Yesterday, on the various Snakepit Affiliated Social Media accounts, we asked for questions to answer in a mailbag column. We did this last month and it seemed to go over well, so I thought I’d make it a monthly thing.
The only response on any of the posts we got was this:
So, on one hand: Screw y’all. On the other: It lets me roll up my sleeves and pull a good crackpot dictator move: make up the questions that are going to be asked beforehand, so as to have control of the narrative. Don’t like it? Ask questions next time.
It’s total horseshit that every year the Dodgers have some rookie who emulates peak Willie Mays at the plate for three months, thus keeping them afloat for contention, right?
“Max Muncy”, which sounds like the name of a Police Detective that helps a mostly-lame DC Superhero, had stints in Oakland in 2015-2016 that were forgettable. Now he’s with the Dodgers in 2018 and suddenly has an OPS of 1.060.
Is this a product of dedicating a lot of resources in player development at the lower minor league level paying off at the MLB level? Would this all be sort of a moot point if the Diamondbacks didn’t take the month of May off? Well, yes to both, but that’s no fun.
The Dodgers are obviously harvesting rare minerals from another dimension to power up their players, but of course by doing this they will invite some sort of weird reptilian invaders into our dimension who will conquer everything. Hope the extra three wins per season were worth eternal enslavement in the Polonium mines, Dodgers!
Did Moneyball kind of ruin Baseball, just not in the way that old-school traditionalists think?
I mean, kind of. The advanced stat revolution itself is fine, because trying to get an edge on another team in whatever way you can is fair game. I’m mostly talking about... THE DISCOURSE (/diminished piano chord)
Since Moneyball and the advanced statistics revolution, every fan with a keyboard seems to think that they too can be a General Manager, and build a contender on the cheap. Emphasis on “On The Cheap.” Every MLB owner has more money than you or I will ever sniff in our lifetimes, and Major League Baseball is very profitable, and every owner just got a $50MM windfall over the winter. Yet, a significant section of people seem to believe that owners are basically Dickensian street urchins needing all the help they can. I am willing to bet that D-Backs ownership probably had the funds to pony up for Chase Field repairs, but didn’t want to (whether required contractually with the county or not.) It’s way more profitable to get a new stadium from all that, though. Owners view owning teams as a money making enterprise, rather than some vague civic duty. Not saying there’s inherit goodness or badness in that, it’s just what it is.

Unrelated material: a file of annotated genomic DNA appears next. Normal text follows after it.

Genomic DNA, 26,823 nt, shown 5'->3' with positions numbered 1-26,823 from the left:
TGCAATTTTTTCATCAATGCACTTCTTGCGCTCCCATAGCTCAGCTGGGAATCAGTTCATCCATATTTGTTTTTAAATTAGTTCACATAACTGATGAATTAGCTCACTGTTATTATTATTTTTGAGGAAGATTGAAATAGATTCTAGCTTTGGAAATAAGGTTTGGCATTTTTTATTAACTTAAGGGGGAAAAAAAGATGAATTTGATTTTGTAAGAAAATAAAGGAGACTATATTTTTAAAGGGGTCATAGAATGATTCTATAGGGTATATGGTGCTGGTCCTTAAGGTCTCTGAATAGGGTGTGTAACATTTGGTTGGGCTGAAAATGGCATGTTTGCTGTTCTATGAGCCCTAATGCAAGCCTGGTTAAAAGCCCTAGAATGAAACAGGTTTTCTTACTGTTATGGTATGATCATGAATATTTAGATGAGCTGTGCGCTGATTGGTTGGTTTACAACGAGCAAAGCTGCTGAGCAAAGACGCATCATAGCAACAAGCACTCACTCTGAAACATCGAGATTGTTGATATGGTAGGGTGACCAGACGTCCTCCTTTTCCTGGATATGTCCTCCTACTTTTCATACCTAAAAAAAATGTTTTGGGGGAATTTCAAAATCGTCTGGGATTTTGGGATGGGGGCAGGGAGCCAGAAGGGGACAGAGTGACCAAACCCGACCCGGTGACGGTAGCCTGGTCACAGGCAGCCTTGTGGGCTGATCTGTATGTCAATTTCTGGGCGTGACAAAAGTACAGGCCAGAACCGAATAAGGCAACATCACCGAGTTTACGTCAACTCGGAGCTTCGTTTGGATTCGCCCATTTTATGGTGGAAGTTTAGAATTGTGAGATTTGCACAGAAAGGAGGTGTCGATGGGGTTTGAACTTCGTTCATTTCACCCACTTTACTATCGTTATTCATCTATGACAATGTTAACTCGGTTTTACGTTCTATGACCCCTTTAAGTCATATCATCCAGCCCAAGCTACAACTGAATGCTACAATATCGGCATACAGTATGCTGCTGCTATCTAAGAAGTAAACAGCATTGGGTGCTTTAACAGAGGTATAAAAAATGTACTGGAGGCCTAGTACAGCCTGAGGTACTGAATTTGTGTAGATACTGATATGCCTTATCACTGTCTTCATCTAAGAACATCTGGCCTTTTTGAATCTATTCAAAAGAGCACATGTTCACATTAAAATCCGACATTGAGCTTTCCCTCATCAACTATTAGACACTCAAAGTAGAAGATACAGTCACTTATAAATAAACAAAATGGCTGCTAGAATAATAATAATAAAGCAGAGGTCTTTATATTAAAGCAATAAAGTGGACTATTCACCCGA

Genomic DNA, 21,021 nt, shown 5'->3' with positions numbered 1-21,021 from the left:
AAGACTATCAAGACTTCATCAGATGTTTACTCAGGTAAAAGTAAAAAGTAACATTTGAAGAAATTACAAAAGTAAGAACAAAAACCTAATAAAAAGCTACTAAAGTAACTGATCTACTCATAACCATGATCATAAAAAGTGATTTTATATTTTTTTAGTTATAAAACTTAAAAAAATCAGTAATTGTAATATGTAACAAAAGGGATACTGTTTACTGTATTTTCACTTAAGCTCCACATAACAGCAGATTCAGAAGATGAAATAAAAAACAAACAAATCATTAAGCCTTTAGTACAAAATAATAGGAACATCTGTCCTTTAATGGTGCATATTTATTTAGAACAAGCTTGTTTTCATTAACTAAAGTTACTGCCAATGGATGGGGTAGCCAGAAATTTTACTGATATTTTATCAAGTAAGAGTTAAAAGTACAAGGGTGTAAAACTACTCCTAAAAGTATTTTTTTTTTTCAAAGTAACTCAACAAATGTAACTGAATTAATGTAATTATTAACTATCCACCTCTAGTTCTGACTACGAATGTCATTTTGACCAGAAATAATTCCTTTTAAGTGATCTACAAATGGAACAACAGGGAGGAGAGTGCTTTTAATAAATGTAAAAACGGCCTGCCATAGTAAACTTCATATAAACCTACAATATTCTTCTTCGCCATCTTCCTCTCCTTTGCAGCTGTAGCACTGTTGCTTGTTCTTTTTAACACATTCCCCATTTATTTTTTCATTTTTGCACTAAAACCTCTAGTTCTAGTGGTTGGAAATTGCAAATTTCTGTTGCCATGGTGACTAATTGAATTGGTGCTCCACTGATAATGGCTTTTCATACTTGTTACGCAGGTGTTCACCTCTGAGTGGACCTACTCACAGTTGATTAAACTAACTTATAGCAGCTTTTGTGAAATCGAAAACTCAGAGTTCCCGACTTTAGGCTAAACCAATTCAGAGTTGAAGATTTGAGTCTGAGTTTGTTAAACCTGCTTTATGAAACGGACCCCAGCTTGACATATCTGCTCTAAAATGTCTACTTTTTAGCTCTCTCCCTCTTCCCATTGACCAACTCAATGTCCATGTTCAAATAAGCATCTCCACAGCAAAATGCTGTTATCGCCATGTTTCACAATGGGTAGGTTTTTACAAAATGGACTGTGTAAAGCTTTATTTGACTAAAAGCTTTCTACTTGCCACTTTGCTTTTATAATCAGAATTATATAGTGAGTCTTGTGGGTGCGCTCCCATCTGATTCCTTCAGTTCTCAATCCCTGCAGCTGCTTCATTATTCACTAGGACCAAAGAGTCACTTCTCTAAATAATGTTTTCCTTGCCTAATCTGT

How does this relate back to fans? Well, there seems to be an idea of what you have to do is build a team on the cheap through the draft with the vague promise of contention in the future, rather than do your best through the draft, trades, and free agency to build a team that will, you know, win. Which is why with the discussion of maybe acquiring Manny Machado gets infuriating to me, personally, when people complain about “Years of Control” lost of players that haven’t played about Double A. WINNING A WORLD SERIES IS AWESOME, WE DID THAT ONCE, I WAS THERE, IT FELT REALLY GOOD, NOBODY GAVE A FLYING POOP ABOUT THE YEARS OF CONTROL LOST FROM TRAVIS LEE AND VICENTE PADILLA TO GET CURT SCHILLING CAUSE WE WON A DAMN WORLD SERIES OKAY.
How much Machado can help the team? Whether he is the best way to use trade resources to make the team better? These are all legitimate concerns, but twisting in the wind about years of control feels like sticking up for penny pinching when pennies need not be pinched.
You can yell at me about that in the comments, but here’s the twist: I won’t read them.
[Billy Beane does 19 things to get his team slightly cheaper but slightly worse]— Craig Goldstein (@cdgoldstein) January 19, 2015
"mm yes, I see it"
[Nats sign Scherzer]
"makes no sense."
What is the most objectively dumb song that you love?
What’s a good baseball article that you think people should read and why?
This, from Baseball Prospectus, basically lines up how defensive metrics (and how they relate to WAR) are flawed and we should rethink them.
Unless you want to believe that Brett Gardner is the best defensive outfielder of all time. Knock yourself out.
Boy, it’s very hard to write a mailbag column when you have to think of the questions yourself, so you resort to random crap and yelling iconoclasm, huh?
It sure is! Maybe we’ll try this next month!